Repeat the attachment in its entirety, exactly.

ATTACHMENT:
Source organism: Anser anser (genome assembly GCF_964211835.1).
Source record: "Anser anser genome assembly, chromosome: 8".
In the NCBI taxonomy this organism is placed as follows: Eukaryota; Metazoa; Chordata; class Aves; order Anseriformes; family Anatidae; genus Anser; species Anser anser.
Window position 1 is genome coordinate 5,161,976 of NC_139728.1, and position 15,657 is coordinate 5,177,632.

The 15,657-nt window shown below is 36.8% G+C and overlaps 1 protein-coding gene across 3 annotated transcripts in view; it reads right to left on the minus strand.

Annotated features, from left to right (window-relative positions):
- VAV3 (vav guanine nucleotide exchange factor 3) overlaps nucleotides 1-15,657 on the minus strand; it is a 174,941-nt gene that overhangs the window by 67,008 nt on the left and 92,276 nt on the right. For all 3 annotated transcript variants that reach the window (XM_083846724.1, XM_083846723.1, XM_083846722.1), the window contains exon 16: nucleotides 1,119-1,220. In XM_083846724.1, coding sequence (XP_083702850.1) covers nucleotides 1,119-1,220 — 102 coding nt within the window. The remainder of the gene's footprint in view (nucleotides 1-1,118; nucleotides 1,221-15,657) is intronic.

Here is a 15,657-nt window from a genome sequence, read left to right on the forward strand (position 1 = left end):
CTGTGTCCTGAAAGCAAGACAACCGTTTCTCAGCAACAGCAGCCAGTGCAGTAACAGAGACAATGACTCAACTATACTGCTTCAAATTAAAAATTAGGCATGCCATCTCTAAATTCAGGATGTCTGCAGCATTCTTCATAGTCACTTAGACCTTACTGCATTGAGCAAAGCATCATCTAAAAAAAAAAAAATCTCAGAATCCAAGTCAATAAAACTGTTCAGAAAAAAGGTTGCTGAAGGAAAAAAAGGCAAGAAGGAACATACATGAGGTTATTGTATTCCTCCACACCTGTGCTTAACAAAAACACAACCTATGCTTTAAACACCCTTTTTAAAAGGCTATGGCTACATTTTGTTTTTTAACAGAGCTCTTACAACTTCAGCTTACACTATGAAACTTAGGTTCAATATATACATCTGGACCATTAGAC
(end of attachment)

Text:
Source organism: Anser anser (genome assembly GCF_964211835.1).
Source record: "Anser anser genome assembly, chromosome: 8".
In the NCBI taxonomy this organism is placed as follows: Eukaryota; Metazoa; Chordata; class Aves; order Anseriformes; family Anatidae; genus Anser; species Anser anser.
Window position 1 is genome coordinate 5,161,976 of NC_139728.1, and position 15,657 is coordinate 5,177,632.

The 15,657-nt window shown below is 36.8% G+C and overlaps 1 protein-coding gene across 3 annotated transcripts in view; it reads right to left on the minus strand.

Annotated features, from left to right (window-relative positions):
- VAV3 (vav guanine nucleotide exchange factor 3) overlaps nucleotides 1-15,657 on the minus strand; it is a 174,941-nt gene that overhangs the window by 67,008 nt on the left and 92,276 nt on the right. For all 3 annotated transcript variants that reach the window (XM_083846724.1, XM_083846723.1, XM_083846722.1), the window contains exon 16: nucleotides 1,119-1,220. In XM_083846724.1, coding sequence (XP_083702850.1) covers nucleotides 1,119-1,220 — 102 coding nt within the window. The remainder of the gene's footprint in view (nucleotides 1-1,118; nucleotides 1,221-15,657) is intronic.

Here is a 15,657-nt window from a genome sequence, read left to right on the forward strand (position 1 = left end):
CTGTGTCCTGAAAGCAAGACAACCGTTTCTCAGCAACAGCAGCCAGTGCAGTAACAGAGACAATGACTCAACTATACTGCTTCAAATTAAAAATTAGGCATGCCATCTCTAAATTCAGGATGTCTGCAGCATTCTTCATAGTCACTTAGACCTTACTGCATTGAGCAAAGCATCATCTAAAAAAAAAAAAATCTCAGAATCCAAGTCAATAAAACTGTTCAGAAAAAAGGTTGCTGAAGGAAAAAAAGGCAAGAAGGAACATACATGAGGTTATTGTATTCCTCCACACCTGTGCTTAACAAAAACACAACCTATGCTTTAAACACCCTTTTTAAAAGGCTATGGCTACATTTTGTTTTTTAACAGAGCTCTTACAACTTCAGCTTACACTATGAAACTTAGGTTCAATATATACATCTGGACCATTAGAC